Couple creates own space in time

Published 10:49 am Saturday, April 10, 2010

COLOSSE-Driving down Colosse Road, with its modern homes and manicured yards, folks may be pleasantly surprised to see the change in scenery at the home of Cecil Proffit.

Adjacent to his home a few feet from the road there is an honest-to-goodness 1940s Esso Service Station. Complete with three hand-operated gas pumps in front of the small station, it is filled with everything from a genuine life-size wooden cigar-store Indian to a pin-ball machine, juke box, wall telephone, hundreds of bottles, cans, signs and posters of the 1940s to the 1960s era.

One unusual item inside the station is a working moonshine liquor still, while outside in front of the pumps, there is a 1935 restored black and gray Ford sedan waiting to be filled with gas.

“Everything is original, except for the building,” said Proffit “ I was more or less forced to build that to display all of these things I’ve collected over the years.”

A master automotive mechanic who has restored numerous vehicles, he also built a larger building behind the service station to house a number of autos and motorcycles he had restored. They include a white 1957 Thunderbird and a white 1951 Mercury.

It wasn’t long before vehicles were not the only things the 66-year-old Proffit had stored there. Like the service station, the walls are covered with pictures, signs, clocks and other collectibles too numerous to count. Pictures of his favorite movie stars, Marilyn Monroe and Elvis Presley, are some of the first things the visitor sees.

During the five years he has had the buildings, Proffit’s collection has drawn visitors from around the country. From the beginning, his collection has been known as a museum.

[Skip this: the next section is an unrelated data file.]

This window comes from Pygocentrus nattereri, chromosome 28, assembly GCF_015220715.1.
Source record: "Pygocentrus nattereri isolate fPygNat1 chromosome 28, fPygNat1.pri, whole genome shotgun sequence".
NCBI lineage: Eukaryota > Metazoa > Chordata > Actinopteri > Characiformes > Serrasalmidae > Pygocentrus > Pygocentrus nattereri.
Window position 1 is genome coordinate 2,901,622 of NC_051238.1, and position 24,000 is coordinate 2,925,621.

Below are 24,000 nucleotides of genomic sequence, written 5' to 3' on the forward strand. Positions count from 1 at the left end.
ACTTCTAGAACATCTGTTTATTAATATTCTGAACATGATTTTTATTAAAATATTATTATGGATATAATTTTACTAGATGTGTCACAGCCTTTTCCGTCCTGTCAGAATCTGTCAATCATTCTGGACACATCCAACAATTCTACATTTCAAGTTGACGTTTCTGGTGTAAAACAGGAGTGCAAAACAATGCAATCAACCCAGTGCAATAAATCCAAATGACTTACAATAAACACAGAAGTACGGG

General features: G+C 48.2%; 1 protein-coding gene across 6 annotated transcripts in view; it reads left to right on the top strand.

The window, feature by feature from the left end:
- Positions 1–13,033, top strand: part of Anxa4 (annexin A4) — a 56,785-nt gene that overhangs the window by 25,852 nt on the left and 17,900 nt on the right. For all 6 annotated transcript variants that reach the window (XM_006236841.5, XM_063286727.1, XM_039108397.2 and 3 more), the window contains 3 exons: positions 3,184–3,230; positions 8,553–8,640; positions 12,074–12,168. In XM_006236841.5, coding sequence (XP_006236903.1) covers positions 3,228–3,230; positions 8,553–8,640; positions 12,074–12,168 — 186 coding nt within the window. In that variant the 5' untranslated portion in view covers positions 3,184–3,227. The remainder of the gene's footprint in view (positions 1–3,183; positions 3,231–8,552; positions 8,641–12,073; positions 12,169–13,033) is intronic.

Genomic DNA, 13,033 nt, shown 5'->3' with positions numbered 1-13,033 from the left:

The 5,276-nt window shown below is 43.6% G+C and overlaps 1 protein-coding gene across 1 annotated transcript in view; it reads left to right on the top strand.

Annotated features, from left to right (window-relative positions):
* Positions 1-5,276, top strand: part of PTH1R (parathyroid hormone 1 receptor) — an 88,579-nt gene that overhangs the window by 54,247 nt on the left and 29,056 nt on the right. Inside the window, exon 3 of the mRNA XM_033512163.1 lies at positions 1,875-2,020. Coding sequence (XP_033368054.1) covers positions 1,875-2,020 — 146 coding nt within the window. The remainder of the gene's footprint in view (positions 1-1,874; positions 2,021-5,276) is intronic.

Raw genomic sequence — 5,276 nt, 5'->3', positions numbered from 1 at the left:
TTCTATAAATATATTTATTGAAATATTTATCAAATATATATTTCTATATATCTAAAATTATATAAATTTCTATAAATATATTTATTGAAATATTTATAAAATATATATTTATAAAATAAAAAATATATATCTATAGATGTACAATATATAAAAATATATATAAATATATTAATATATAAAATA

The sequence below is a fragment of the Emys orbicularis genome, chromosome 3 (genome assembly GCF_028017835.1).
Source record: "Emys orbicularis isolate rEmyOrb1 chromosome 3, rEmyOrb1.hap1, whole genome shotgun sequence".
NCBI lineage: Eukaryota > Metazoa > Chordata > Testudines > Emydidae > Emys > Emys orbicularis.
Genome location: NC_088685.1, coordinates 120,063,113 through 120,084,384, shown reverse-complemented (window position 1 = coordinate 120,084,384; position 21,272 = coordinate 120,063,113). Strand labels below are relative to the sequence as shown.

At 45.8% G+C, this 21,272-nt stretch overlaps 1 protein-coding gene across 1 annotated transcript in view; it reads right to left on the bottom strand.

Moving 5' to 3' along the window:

The talented grandfather of nine owns an automotive body shop in Portsmouth, from which he retired last year. He spends most of his time at his home and the museum

with his wife, Barbara, while one of his three daughters, Cindy McCain, runs the business.

As for his collection, he said he began accumulating the items 45 years ago, around the time he and Barbara got married.

“We used to attend a lot of car shows,” he said, “and looked for unusual things pertaining to cars.

“If we saw something we liked, we’d buy it. Then, people would bring me things. Before long, I just didn’t have any storage space left.”

He and Barbara bought their current property about 10 years ago and built the service station, which measures 30-by-18-feet, and the 40-by-100-foot-long garage about five years ago.

Proffit says he still restores the vehicles, but not as much because of health reasons.

During the years the Proffits have been in the area, though, they’ve participated in a community event—a cancer fundraiser where everybody volunteers.

“Every Saturday before Mother’s Day, for the last four years, we’d have an auto show, a couple of bands (one year we had five bands during the day) catered food, horses, just a real fun day for anyone who wanted to come,” Proffit said.

“We didn’t charge for anything—people just gave donations,” he said. “But every year we took in close to $20,000 for the cancer society.”

Barbara said they wouldn’t have the event his year because of her husband’s health problems.

“It would be just too much work,” she said.

“The museum will be open, though,” Proffit said with a smile, “and we welcome visitors.